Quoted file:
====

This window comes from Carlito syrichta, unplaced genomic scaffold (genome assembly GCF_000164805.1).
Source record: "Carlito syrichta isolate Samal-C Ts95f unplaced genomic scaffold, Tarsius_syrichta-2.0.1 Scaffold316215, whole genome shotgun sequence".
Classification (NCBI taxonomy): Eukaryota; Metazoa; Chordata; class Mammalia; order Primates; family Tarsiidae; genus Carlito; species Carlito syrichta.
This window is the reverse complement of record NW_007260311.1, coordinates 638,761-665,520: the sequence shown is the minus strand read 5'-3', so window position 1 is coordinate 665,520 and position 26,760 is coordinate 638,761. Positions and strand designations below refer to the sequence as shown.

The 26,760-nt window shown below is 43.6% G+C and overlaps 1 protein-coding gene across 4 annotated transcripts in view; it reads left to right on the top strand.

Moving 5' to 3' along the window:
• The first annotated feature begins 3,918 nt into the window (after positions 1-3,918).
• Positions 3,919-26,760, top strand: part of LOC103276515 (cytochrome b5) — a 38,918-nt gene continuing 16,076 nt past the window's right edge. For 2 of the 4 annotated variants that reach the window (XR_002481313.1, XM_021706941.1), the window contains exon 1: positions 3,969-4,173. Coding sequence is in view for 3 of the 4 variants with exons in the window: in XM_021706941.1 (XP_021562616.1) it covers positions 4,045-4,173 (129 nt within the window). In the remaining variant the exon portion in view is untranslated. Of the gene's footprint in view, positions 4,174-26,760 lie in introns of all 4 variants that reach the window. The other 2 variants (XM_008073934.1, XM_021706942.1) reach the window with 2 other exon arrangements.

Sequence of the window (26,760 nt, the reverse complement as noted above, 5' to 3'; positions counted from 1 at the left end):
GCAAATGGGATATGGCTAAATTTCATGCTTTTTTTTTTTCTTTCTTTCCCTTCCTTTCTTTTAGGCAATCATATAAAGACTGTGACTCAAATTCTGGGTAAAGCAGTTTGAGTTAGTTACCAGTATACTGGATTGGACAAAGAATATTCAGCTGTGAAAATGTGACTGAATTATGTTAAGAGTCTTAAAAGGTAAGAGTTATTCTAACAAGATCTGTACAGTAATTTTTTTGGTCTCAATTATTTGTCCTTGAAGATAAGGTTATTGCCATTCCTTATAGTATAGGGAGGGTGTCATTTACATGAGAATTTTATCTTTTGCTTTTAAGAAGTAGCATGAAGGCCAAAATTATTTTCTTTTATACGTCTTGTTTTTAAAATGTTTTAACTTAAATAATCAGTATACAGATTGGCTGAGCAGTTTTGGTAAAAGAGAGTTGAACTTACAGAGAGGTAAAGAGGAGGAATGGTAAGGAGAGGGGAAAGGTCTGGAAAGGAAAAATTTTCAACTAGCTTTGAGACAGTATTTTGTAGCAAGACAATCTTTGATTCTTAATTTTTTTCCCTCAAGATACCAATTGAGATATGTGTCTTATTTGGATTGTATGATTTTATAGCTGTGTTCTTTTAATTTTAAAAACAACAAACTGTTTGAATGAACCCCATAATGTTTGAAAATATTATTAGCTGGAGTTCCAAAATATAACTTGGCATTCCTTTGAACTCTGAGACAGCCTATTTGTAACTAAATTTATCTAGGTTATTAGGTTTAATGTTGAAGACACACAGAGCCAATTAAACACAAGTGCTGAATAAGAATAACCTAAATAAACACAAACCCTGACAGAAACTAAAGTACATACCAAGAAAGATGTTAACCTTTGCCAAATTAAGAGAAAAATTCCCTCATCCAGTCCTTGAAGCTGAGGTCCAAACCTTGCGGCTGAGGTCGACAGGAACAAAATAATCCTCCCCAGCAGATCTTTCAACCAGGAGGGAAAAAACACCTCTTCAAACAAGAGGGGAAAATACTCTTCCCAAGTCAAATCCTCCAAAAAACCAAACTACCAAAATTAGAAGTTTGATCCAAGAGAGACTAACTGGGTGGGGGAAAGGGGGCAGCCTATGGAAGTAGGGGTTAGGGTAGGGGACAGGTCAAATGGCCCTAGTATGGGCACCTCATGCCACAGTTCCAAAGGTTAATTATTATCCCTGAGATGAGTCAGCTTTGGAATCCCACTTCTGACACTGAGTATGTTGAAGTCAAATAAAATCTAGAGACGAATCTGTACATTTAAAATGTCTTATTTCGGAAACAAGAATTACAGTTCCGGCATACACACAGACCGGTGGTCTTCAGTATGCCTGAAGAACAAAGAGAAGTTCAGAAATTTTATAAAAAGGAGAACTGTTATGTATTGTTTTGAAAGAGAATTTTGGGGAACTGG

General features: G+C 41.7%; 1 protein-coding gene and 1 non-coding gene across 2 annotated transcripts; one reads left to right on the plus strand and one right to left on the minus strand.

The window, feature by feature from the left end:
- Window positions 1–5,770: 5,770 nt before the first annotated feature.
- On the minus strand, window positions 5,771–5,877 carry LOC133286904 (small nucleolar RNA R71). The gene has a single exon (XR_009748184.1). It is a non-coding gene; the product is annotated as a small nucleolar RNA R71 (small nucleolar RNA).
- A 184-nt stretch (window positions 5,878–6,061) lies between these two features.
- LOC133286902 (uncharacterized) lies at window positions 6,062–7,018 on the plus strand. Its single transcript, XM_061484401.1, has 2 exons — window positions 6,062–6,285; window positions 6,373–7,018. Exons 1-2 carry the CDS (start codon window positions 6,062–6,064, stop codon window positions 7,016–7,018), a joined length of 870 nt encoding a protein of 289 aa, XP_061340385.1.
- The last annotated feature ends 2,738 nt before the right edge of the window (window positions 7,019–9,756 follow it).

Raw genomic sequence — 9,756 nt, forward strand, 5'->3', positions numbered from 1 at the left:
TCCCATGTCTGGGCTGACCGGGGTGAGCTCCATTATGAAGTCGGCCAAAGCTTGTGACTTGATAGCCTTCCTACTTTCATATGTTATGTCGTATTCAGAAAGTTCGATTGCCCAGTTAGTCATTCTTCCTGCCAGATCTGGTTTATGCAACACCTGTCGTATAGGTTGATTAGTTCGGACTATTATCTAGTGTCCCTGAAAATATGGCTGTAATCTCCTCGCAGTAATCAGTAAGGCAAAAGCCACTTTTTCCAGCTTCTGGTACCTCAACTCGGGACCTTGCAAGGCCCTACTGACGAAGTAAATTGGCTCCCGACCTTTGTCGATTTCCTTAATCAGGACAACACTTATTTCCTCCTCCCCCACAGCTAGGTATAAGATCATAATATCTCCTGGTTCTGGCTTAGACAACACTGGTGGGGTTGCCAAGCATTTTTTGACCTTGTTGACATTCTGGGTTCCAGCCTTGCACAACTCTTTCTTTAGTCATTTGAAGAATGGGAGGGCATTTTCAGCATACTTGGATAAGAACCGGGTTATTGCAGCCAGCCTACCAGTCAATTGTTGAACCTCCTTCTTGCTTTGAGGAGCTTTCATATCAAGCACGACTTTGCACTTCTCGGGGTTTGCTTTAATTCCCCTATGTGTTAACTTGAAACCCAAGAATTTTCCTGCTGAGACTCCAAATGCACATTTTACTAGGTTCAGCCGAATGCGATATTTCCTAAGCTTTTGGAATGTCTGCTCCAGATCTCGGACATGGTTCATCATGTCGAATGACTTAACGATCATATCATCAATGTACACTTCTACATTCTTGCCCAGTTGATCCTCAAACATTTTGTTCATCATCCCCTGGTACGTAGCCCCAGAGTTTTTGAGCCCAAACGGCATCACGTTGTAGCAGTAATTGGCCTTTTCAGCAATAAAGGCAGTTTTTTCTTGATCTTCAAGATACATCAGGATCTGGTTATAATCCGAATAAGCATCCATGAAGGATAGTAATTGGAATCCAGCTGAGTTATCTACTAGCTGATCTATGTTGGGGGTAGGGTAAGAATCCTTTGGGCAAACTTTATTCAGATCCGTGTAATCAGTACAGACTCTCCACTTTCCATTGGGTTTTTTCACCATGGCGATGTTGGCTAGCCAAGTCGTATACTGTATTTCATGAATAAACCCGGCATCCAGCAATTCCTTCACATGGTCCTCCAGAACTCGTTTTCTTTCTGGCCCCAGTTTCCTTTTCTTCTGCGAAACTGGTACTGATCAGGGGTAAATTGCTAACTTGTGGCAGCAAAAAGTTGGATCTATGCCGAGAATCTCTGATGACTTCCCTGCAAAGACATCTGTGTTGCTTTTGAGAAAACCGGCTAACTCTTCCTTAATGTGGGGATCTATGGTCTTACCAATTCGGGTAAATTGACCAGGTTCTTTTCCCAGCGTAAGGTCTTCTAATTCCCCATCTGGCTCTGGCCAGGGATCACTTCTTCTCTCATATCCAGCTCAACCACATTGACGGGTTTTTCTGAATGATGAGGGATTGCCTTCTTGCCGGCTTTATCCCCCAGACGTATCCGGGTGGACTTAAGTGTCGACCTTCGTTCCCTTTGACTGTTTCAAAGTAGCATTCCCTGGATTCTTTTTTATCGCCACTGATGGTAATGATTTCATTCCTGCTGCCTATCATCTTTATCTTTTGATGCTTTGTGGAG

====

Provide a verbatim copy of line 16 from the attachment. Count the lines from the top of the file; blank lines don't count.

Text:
- LOC133286902 (uncharacterized) lies at window positions 6,062–7,018 on the plus strand. Its single transcript, XM_061484401.1, has 2 exons — window positions 6,062–6,285; window positions 6,373–7,018. Exons 1-2 carry the CDS (start codon window positions 6,062–6,064, stop codon window positions 7,016–7,018), a joined length of 870 nt encoding a protein of 289 aa, XP_061340385.1.